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. 2011 Oct 1;12(7):574-85.
doi: 10.4161/cbt.12.7.15971. Epub 2011 Oct 1.

Combinatorial Therapies Improve the Therapeutic Efficacy of Nanoliposomal Ceramide for Pancreatic Cancer

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Free PMC article

Combinatorial Therapies Improve the Therapeutic Efficacy of Nanoliposomal Ceramide for Pancreatic Cancer

Yixing Jiang et al. Cancer Biol Ther. .
Free PMC article

Abstract

Poor prognosis cancers, such as pancreatic cancer, represent inherent challenges for ceramide-based nanotherapeutics due to metabolic pathways, which neutralize ceramide to less toxic or pro-oncogenic metabolites. We have recently developed a novel 80 nanometer diameter liposomal formulation that incorporates 30 molar percent C6-ceramide, a bioactive lipid that is pro-apoptotic to many cancer cells, but not to normal cells. In this manuscript, we evaluated the efficacy of combining nanoliposomal C6-ceramide (Lip-C6) with either gemcitabine or an inhibitor of glucosylceramide synthase. We first assessed the biological effect of Lip-C6 in PANC-1 cells, a gemcitabine-resistant human pancreatic cancer cell line, and found that low doses alone did not induce cell toxicity. However, cytotoxicity was achieved by combining Lip-C6 with either non-toxic sub-therapeutic concentrations of gemcitabine or with the glucosylceramide synthase inhibitor D-threo-1-phenyl-2-decanoylamino-3-morpholino-1-propanol (PDMP). Furthermore, these combinations with Lip-C6 cooperatively inhibited PANC-1 tumor growth in vivo. Mechanistically, Lip-C6 inhibited pro-survival Akt and Erk signaling, whereas the nucleoside analog gemcitabine did not. Furthermore, by including PDMP within the nanoliposomes, which halted ceramide neutralization as evidenced by LC-MS3, the cytotoxic effects of Lip-C6 were enhanced. Collectively, we have demonstrated that nanoliposomal ceramide can be an effective anti-pancreatic cancer therapeutic in combination with gemcitabine or an inhibitor of ceramide neutralization.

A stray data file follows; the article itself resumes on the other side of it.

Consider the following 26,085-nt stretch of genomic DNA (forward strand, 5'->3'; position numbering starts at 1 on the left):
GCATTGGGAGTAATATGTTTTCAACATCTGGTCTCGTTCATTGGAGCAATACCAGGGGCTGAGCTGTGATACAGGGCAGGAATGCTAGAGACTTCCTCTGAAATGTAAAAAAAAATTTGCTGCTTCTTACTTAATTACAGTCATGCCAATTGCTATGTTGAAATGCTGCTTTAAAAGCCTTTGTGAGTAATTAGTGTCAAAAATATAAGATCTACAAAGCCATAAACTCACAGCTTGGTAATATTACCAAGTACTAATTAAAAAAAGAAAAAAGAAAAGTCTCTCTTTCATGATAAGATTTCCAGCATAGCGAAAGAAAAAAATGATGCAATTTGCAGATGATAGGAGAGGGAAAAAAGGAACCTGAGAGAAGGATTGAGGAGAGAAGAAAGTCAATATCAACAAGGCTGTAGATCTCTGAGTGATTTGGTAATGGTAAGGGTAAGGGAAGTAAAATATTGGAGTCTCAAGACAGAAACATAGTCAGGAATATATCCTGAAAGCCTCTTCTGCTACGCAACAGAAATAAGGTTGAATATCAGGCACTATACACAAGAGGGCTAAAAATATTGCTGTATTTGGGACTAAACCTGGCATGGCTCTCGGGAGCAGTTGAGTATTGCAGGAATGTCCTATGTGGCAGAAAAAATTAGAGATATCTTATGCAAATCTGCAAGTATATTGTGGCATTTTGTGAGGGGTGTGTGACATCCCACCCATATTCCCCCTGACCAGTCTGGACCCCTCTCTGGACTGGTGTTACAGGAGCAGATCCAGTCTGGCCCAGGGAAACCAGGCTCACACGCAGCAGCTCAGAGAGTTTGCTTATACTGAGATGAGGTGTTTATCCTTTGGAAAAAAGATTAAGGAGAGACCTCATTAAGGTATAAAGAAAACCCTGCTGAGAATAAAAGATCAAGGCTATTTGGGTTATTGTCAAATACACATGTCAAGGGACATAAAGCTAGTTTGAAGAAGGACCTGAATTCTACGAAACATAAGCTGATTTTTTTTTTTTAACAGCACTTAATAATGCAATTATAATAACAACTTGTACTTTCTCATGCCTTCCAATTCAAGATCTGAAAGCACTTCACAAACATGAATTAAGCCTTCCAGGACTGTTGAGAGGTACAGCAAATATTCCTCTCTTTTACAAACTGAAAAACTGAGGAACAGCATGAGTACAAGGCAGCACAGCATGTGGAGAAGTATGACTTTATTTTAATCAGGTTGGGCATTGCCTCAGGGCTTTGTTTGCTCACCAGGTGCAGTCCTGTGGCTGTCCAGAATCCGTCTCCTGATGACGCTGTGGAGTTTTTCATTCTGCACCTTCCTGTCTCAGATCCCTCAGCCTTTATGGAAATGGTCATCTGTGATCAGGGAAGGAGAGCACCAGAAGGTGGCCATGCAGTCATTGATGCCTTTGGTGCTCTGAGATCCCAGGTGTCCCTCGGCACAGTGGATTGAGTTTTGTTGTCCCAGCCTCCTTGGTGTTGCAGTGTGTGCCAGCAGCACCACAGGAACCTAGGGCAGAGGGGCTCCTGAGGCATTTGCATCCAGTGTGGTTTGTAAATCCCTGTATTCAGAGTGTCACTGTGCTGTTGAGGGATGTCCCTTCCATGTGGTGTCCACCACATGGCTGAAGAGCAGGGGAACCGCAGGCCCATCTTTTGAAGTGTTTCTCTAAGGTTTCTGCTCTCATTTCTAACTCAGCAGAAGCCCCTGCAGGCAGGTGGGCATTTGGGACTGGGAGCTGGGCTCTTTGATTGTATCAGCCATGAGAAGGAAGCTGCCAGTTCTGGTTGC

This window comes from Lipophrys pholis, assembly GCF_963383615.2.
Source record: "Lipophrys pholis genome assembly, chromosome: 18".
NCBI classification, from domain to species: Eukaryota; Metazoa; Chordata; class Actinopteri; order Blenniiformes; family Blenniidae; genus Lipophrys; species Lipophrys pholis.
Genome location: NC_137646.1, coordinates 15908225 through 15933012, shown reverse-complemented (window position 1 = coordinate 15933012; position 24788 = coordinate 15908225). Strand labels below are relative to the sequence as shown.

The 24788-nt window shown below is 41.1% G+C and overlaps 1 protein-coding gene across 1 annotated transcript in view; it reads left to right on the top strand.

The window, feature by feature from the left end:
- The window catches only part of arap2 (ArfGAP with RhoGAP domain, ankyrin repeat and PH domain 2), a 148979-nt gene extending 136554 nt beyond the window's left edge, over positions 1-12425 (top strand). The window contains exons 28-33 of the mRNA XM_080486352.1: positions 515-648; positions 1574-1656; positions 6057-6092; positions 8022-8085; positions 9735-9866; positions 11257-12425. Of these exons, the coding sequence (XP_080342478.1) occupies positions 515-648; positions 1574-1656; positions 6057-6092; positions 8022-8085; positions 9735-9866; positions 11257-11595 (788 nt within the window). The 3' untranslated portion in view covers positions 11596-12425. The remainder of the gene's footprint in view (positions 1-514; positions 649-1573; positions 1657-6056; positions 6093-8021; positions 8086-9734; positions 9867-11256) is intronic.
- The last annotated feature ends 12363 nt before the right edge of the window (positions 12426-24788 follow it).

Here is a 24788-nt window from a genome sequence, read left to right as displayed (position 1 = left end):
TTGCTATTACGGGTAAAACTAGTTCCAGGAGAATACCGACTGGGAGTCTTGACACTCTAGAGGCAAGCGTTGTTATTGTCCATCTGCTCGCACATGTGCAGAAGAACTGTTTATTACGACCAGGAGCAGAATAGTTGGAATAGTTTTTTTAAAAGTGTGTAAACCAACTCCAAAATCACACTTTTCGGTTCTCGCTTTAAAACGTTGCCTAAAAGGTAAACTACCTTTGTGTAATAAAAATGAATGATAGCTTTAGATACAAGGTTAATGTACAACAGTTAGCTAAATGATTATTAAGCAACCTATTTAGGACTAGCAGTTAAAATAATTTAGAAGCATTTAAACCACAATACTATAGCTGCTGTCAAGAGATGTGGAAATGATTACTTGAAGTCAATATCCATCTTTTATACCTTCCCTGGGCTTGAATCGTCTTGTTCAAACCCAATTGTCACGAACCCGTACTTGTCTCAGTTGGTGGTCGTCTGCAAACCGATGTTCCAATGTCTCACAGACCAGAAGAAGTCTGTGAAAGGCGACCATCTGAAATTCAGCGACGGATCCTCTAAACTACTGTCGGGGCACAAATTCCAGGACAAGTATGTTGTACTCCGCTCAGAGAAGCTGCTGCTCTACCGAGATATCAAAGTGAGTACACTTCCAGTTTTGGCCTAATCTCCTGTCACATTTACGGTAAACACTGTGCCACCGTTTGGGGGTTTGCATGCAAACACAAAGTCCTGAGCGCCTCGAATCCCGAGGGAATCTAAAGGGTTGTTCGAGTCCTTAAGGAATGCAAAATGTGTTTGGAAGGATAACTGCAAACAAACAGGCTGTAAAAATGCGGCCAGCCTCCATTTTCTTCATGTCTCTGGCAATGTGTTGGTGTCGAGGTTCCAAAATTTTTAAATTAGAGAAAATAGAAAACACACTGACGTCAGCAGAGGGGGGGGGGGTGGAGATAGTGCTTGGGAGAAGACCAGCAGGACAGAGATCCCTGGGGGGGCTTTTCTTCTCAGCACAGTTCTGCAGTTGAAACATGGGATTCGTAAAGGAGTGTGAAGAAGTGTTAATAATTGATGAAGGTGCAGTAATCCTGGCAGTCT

Figures

Figure 1
Figure 1
Cytotoxicity was induced by Lip-C6, Lip-PDMP and gemcitabine in highly drug-resistant PANC-1 pancreatic cancer cells. Cellular viability of PANC-1 cells was determined at 24, 48 and 72 h in a dose response utilizing: (A) Lip-C6, (B) Lip-PDMP and (C) gemcitabine (Gem). (D) IC50 values for individual treatments at 48 h were calculated. All data points are representative of n = 8 experimental conditions.
Figure 2
Figure 2
Lip-C6, Lip-PDMP and gemcitabine cooperatively induce apoptosis of PANC-1 cells. Apoptosis of PANC-1 cells was detected by TUNEL assay following 24 h treatments with: (A) saline control, (B) Lip-C6 (5 µM C6-ceramide), (C) 20 µM gemcitabine (Gem), (D) Lip-C6 (5 µM C6-ceramide) + 20 µM Gem, (E) Lip-Ghost (empty nanoliposome), (F) Lip-PDMP (5 µM PDMP), (G) Lip-C6/PDMP (5 µM C6-ceramide and 5 µM PDMP), and (H) Lip-C6/PDMP (5 µM C6-ceramide and 5 µM PDMP) + 20 µM Gem. (I) Apoptotic cells were quantified as a percent of the total cell number. One-way ANOVA: *p < 0.001 compared with control, Lip-Ghost, Lip-C6, Gem and Lip-PDMP, #p < 0.05 compared with Lip-C6 + Gem and Lip-C6/Lip-PDMP, n = 5.
Figure 3
Figure 3